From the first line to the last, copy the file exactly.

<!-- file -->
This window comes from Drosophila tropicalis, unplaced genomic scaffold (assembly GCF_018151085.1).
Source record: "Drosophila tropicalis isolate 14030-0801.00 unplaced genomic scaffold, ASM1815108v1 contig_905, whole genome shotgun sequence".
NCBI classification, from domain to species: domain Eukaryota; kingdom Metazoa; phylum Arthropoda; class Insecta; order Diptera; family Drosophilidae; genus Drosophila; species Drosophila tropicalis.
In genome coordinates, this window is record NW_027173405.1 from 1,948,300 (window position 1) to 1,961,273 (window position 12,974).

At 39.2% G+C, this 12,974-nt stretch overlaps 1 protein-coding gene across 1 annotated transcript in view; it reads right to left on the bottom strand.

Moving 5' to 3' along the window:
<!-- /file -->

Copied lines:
This window comes from Drosophila tropicalis, unplaced genomic scaffold (assembly GCF_018151085.1).
Source record: "Drosophila tropicalis isolate 14030-0801.00 unplaced genomic scaffold, ASM1815108v1 contig_905, whole genome shotgun sequence".
NCBI classification, from domain to species: domain Eukaryota; kingdom Metazoa; phylum Arthropoda; class Insecta; order Diptera; family Drosophilidae; genus Drosophila; species Drosophila tropicalis.
In genome coordinates, this window is record NW_027173405.1 from 1,948,300 (window position 1) to 1,961,273 (window position 12,974).

At 39.2% G+C, this 12,974-nt stretch overlaps 1 protein-coding gene across 1 annotated transcript in view; it reads right to left on the bottom strand.

Moving 5' to 3' along the window: